Oskar Russakis: Sly & The Family Stone
Sly and the Family compliment’s almost anything; I can’t imagine a sly song making anyone feel alienated. This music is prevalent among people who like to have a good time, and I would argue that there is no such thing as a bad time to play some Sly and the Family Stone. Listening to one of their songs is never too serious , just appealing; the care free undercurrent makes it sound much more desirable. I try to keep this in mind when I’m working on my own music, if anything it makes the whole process 100x more enjoyable . I have yet to meet someone who has experienced any kind of serious discomfort while listening to this music, which is usually a good thing.
Phoebe Bridgers: Elliott Smith
Now, if you haven’t listened to him, I guarantee you that someone you listen to has. His songwriting is direct, and for the most part, painfully sad. Alone with his guitar at the 1998 Academy Awards, he performed “Miss Misery,” a song he did for the Good Will Hunting soundtrack, to his largest crowd. Only to be followed by Celine Dion, her orchestra, and several fog machines. His straight forward performances inspired me to play acoustic shows, and his unique recording style has inspired me to double absolutely everything I record. Elliott Smith will always have a place on every playlist I make, and is my go-to answer to “What kind of music do you like?” Listen. Trust me. This song kills.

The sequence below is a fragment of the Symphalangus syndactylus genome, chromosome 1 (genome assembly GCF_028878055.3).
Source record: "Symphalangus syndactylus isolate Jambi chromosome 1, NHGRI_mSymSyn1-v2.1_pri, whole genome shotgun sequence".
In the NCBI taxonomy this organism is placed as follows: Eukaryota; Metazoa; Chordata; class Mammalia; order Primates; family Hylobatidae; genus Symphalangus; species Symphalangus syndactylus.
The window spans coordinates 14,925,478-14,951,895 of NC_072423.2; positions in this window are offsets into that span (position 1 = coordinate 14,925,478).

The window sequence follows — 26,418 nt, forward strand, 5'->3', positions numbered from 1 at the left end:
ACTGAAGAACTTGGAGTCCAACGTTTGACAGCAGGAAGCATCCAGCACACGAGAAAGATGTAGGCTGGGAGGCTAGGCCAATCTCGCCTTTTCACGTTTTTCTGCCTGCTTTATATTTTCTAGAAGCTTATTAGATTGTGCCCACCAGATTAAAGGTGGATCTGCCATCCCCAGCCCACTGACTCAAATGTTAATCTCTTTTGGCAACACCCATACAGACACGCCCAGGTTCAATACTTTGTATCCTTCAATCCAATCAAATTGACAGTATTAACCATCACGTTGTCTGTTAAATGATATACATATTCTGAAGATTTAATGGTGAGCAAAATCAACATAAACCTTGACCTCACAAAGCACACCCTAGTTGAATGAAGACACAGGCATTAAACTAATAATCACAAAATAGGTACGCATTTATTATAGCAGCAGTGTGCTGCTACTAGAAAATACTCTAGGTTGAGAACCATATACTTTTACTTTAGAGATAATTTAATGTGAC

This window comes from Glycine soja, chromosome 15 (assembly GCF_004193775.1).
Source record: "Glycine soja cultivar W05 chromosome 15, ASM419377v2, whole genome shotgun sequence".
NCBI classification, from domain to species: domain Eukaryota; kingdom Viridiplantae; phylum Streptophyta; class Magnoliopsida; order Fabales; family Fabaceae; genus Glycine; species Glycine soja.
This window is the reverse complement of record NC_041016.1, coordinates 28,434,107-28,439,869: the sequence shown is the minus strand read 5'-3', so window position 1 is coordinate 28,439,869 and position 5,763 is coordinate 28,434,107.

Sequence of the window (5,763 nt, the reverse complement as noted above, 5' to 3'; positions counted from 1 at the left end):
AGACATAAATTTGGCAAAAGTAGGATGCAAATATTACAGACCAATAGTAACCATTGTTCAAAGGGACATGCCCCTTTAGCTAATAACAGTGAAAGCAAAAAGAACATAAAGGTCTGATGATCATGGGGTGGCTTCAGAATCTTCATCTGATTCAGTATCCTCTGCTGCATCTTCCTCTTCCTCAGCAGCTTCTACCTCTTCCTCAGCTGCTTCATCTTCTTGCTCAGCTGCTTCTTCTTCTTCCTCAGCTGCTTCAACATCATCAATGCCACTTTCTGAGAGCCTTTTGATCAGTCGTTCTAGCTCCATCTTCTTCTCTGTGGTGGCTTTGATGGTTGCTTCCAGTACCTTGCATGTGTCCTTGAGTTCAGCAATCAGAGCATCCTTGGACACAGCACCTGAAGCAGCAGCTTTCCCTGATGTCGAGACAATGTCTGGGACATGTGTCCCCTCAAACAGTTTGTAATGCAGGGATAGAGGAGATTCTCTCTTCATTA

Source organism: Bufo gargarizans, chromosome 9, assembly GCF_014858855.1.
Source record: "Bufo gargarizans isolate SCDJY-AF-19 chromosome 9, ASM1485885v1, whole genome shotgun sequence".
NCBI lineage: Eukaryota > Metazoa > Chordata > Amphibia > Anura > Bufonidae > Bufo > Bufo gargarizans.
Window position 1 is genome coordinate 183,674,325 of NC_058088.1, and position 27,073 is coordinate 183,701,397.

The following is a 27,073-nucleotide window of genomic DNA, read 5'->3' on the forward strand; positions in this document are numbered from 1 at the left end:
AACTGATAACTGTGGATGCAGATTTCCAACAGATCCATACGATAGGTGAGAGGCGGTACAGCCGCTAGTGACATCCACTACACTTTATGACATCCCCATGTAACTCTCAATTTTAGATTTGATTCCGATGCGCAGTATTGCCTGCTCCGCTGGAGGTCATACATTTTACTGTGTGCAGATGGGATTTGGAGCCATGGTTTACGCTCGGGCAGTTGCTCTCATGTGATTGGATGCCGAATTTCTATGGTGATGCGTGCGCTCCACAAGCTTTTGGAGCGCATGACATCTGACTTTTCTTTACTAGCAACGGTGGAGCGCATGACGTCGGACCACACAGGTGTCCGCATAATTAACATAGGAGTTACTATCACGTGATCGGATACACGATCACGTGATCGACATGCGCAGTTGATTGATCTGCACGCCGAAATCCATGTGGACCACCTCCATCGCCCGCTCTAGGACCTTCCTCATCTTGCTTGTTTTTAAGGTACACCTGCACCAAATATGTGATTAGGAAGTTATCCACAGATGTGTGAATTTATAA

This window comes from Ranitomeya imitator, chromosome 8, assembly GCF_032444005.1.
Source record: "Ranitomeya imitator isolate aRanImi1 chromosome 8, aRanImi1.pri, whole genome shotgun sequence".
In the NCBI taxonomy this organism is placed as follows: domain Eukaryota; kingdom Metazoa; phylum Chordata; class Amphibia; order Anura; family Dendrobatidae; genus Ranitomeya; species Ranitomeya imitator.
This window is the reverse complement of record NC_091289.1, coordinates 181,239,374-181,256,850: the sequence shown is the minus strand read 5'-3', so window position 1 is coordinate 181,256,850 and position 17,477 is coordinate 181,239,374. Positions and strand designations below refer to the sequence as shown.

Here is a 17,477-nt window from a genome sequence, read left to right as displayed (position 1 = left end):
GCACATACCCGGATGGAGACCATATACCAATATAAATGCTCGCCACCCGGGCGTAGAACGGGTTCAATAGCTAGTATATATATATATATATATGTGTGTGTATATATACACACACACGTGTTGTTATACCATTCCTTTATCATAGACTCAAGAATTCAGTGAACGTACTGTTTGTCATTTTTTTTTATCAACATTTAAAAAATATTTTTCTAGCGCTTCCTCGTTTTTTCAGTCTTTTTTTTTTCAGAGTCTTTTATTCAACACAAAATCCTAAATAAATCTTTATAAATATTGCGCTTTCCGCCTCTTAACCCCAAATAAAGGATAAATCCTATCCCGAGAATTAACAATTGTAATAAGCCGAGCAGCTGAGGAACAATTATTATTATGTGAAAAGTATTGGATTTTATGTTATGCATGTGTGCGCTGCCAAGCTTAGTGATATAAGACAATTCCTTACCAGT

Future Dollars: Three 6 Mafia & Ali Farka Toure and Ry Cooder
Three 6 Mafia – Niggaz Ain’t Barin’ Dat (Jake)